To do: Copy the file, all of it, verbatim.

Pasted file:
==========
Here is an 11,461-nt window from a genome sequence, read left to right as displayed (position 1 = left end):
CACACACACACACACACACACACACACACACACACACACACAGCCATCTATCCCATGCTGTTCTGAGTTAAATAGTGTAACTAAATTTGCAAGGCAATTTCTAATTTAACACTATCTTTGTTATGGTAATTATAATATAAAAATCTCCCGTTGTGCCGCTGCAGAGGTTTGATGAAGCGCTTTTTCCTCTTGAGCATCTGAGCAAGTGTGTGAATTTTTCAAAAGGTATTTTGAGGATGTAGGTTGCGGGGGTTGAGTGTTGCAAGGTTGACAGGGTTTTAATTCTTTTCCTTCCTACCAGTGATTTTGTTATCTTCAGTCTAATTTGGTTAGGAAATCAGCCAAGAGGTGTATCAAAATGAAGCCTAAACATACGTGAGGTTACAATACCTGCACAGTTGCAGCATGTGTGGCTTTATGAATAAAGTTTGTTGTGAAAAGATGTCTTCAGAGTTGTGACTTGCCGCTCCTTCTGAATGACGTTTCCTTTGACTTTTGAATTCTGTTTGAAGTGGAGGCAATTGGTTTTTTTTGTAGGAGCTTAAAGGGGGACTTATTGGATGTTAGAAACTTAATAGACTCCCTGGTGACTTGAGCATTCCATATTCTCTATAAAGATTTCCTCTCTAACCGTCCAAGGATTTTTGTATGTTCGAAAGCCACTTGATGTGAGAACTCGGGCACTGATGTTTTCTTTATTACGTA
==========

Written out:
Here is an 11,461-nt window from a genome sequence, read left to right as displayed (position 1 = left end):
CACACACACACACACACACACACACACACACACACACACACAGCCATCTATCCCATGCTGTTCTGAGTTAAATAGTGTAACTAAATTTGCAAGGCAATTTCTAATTTAACACTATCTTTGTTATGGTAATTATAATATAAAAATCTCCCGTTGTGCCGCTGCAGAGGTTTGATGAAGCGCTTTTTCCTCTTGAGCATCTGAGCAAGTGTGTGAATTTTTCAAAAGGTATTTTGAGGATGTAGGTTGCGGGGGTTGAGTGTTGCAAGGTTGACAGGGTTTTAATTCTTTTCCTTCCTACCAGTGATTTTGTTATCTTCAGTCTAATTTGGTTAGGAAATCAGCCAAGAGGTGTATCAAAATGAAGCCTAAACATACGTGAGGTTACAATACCTGCACAGTTGCAGCATGTGTGGCTTTATGAATAAAGTTTGTTGTGAAAAGATGTCTTCAGAGTTGTGACTTGCCGCTCCTTCTGAATGACGTTTCCTTTGACTTTTGAATTCTGTTTGAAGTGGAGGCAATTGGTTTTTTTTGTAGGAGCTTAAAGGGGGACTTATTGGATGTTAGAAACTTAATAGACTCCCTGGTGACTTGAGCATTCCATATTCTCTATAAAGATTTCCTCTCTAACCGTCCAAGGATTTTTGTATGTTCGAAAGCCACTTGATGTGAGAACTCGGGCACTGATGTTTTCTTTATTACGTA